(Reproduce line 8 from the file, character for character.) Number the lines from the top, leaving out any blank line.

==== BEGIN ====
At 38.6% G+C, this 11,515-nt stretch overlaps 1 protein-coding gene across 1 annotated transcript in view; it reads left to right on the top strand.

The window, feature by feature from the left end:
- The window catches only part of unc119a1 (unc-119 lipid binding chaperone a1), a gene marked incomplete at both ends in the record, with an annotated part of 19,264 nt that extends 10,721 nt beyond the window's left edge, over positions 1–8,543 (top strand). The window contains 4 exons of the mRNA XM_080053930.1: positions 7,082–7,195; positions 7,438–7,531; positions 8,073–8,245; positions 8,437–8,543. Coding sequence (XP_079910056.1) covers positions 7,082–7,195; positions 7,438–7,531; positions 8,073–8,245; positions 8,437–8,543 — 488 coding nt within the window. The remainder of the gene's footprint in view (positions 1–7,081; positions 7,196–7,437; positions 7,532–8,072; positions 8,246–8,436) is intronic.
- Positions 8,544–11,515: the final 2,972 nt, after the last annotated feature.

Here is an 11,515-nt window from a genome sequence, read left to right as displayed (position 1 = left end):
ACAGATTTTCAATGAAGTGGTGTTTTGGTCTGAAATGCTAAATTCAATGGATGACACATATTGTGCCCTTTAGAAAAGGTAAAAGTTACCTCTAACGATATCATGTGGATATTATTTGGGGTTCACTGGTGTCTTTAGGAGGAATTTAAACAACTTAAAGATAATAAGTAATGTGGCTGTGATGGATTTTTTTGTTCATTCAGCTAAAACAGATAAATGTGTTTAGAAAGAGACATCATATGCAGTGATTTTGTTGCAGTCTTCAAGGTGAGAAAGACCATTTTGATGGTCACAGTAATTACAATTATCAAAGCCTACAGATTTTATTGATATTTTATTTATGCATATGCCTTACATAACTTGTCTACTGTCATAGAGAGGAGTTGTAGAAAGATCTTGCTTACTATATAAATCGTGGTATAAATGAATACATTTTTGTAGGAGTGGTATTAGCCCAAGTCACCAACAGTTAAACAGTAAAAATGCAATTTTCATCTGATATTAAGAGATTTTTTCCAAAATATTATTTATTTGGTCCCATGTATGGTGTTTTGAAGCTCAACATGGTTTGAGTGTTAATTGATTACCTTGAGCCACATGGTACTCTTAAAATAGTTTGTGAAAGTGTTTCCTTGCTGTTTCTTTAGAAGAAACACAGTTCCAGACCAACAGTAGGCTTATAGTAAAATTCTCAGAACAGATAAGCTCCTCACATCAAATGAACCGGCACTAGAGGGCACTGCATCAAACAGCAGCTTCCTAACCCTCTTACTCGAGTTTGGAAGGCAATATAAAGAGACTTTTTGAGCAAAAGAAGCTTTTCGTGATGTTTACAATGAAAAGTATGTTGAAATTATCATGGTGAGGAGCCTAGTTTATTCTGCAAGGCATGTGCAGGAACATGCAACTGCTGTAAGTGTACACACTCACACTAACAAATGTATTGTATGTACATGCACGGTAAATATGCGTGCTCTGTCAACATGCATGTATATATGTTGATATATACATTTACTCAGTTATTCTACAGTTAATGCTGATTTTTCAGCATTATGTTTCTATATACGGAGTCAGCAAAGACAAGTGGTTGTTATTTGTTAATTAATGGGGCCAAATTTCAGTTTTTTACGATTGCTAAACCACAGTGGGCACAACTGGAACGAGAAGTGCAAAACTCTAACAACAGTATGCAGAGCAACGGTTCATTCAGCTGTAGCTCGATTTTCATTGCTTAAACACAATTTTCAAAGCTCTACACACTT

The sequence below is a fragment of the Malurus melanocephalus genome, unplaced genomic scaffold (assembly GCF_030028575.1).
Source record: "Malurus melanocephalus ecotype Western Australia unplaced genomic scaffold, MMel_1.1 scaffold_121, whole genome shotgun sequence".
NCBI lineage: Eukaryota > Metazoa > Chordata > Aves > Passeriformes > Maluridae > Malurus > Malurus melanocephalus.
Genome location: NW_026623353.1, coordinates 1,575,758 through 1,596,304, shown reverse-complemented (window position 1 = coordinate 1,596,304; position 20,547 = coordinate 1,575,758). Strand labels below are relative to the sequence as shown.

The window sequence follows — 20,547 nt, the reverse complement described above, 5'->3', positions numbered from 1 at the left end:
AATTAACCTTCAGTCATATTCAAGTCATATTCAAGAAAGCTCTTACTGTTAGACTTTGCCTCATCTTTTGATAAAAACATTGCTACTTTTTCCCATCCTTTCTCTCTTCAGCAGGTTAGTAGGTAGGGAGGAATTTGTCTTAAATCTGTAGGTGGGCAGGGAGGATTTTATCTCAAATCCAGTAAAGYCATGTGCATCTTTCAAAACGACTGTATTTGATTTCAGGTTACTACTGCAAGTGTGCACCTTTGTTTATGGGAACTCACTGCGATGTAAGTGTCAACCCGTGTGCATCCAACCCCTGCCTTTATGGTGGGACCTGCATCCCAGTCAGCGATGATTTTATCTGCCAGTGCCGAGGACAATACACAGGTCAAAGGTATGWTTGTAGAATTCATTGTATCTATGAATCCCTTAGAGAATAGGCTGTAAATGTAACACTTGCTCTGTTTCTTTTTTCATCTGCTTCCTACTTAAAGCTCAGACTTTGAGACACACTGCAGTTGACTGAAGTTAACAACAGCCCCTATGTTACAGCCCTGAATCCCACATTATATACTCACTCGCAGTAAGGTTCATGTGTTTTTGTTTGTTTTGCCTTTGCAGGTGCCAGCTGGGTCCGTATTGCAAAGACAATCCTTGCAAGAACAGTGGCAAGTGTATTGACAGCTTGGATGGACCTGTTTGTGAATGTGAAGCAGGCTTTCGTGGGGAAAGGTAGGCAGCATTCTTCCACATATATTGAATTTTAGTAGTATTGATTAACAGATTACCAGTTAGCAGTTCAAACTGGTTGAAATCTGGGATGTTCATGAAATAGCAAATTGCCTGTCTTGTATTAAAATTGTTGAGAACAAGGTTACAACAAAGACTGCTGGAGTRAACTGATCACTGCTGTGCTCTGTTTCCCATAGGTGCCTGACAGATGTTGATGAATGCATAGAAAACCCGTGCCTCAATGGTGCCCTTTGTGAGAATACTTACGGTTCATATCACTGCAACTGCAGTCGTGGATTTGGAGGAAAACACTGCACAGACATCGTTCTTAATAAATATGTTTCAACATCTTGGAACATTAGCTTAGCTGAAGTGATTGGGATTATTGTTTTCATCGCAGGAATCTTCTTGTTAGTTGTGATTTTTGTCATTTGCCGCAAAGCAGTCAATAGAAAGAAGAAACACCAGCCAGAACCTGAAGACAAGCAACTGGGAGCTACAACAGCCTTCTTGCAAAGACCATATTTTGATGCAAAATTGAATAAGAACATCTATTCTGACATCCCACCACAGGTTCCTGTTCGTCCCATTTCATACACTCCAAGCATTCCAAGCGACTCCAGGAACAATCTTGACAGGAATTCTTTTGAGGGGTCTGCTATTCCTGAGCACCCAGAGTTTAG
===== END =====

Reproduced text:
Source record: "Malurus melanocephalus ecotype Western Australia unplaced genomic scaffold, MMel_1.1 scaffold_121, whole genome shotgun sequence".